It sounds counter-intuitive, but a very impactful approach to customer satisfaction is to minimize the number of customer interactions. Let me explain. Each interaction requires retailers to invest considerable effort to meet and exceed customers’ expectations. The more interactions or steps there are to the customer journey, the harder it becomes to deliver a great overall customer experience.
Here are six typical steps or touch points in an omnichannel customer journey:
If no (additional) problems occur, the final stage is continued product use, and hopefully, satisfaction with the purchase/product.
One way to think of overall customer satisfaction is as the probability of meeting and exceeding customer expectations across all of the touch points mentioned above. Achieving a 95 percent satisfaction rating at each one (95 out of 100 customers are satisfied) means that, overall, only just 81 percent of customers will be satisfied after the first four steps (0.954 = 0.81); almost 20 percent of customers will be dissatisfied!
When the customer journey involves all six steps, even with a 95 percent satisfaction level, the overall customer journey satisfaction probability falls to 73.5 percent (0.956 = 0.735). Basically, the more touch points you offer as a retailer, the more chances you leave yourself open to customer dissatisfaction.
Many omnichannel retailers struggle to deliver a great experience across just one touch point. If you reduce customer satisfaction to just 80 percent in a few touch points, overall end-to-end journey satisfaction probability drops to 52 percent!
Based on this, it’s not surprising that journeys involving store visits (where many retailers find it difficult to deliver very high levels of satisfaction) are losing out to Ecommerce.
The biggest challenge to overall customer satisfaction often occurs when things go wrong with a product. Anticipating those issues and having a plan to tackle them both go a long way to mitigate the worst effects on customer satisfaction. Customers want a quick and satisfactory resolution to the problem. Lengthy, drawn-out, and frustrating episodes stay with a shopper and they’ll associate your brand with a very stressful and unpleasant experience. On another hand, short, decisive interactions with a reasonable outcome won’t stick in the minds of shoppers either. What will stay with a shopper is if the interaction is surprising and even somewhat delightful; even if they had an issue with the product, it’s the outcome that will be remembered.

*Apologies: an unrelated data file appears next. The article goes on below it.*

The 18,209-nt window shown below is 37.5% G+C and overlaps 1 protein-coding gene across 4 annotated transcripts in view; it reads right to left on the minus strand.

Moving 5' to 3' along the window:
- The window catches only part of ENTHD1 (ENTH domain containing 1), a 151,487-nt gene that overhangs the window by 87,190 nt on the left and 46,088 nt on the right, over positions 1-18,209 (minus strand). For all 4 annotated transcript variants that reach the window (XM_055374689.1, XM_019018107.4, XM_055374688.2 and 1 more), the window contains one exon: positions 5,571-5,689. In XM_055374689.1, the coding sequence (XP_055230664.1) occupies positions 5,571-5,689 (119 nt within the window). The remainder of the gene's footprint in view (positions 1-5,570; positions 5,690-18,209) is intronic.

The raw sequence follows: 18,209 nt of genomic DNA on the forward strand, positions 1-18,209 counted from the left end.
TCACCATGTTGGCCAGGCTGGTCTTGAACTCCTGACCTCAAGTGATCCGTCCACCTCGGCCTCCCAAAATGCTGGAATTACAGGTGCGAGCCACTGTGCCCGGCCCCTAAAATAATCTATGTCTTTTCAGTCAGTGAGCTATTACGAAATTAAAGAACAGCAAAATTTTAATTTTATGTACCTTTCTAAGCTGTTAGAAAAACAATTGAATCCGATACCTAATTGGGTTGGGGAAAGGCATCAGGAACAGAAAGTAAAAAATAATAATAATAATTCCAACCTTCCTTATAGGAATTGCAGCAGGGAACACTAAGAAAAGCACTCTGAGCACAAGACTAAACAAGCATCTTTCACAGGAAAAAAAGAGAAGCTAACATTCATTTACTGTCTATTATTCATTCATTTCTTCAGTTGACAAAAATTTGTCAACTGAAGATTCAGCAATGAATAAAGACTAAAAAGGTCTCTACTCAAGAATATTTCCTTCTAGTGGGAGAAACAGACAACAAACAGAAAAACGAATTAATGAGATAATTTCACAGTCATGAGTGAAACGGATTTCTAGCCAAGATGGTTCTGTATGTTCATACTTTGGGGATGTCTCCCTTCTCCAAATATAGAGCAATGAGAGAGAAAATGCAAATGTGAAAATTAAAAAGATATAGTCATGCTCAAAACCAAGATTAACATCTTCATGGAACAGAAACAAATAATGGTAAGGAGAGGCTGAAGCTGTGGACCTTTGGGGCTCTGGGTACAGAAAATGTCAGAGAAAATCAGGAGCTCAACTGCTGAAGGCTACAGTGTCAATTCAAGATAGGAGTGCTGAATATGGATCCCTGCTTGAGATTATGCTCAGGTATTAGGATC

A good rule is to “plan ahead,” not just by having resources in place to deal with issues, but by working through what issues may occur and what can be done to relieve them. Expect that what can go wrong will go wrong at some point in the customer journey. And even if it doesn’t, the act of planning will be beneficial.
Retailers should certainly plan how to quickly and effectively deal with all of the known and likely issues their customers can have. The best prepared companies have a “disaster plan” ready and set to go. The rest suffer poor customer satisfaction and its consequences on their business.
How Nordstrom plans ahead for a great customer experience
Some time ago I bought a suit at Nordstrom to attend my nephew’s destination wedding in Italy. The suit was excellent, but during the return journey somehow the top of one sleeve got pulled away from the shoulder in my luggage. I meant to have it repaired but I didn’t need a wedding suit again for several years and I forgot about it. Then when the next suit-necessary event was coming up, I took the jacket back to the store to see if one of their tailors could fix the problem. They were very apologetic but said it was beyond repair. However, if I wanted to pick out a new suit, they’d refund my money on the original!!!
How Amazon.com plans ahead for a great customer experience
Our online experience is frequently quite different. Amazon.com, for example (a confessed customer-obsessive company), has simplified or removed many of the steps required to make an Ecommerce purchase. These range from identifying customers up front (by signing-in) so that contact and payment information is already known, to facilitating “1-click” purchases, to providing free shipping as a standard (well, at least for Prime members), to offering prepaid returns. Fewer, simpler steps result in fewer issues to manage and greater customer satisfaction.
How then can omnichannel retailers increase customer satisfaction while reducing touch points and friction? By planning ahead and minimizing touch points. For example:
Omnichannel retailers are already experimenting with new store configurations, use of beacons and RFID, ship to and pickup from stores, etc. Our prediction is that solutions such as reverse phone look-up and intuitive/type-down software that help minimize keystrokes and friction, support self-identification, and enable clienteling will experience rapid growth because they simplify interactions, reduce steps, and result in increased customer satisfaction.
To read up on more research on customer experience and unified commerce, download the Boston Retail Partners 2016 Customer Experience / Unified Commerce Benchmark Survey results white paper, sponsored by Experian Data Quality.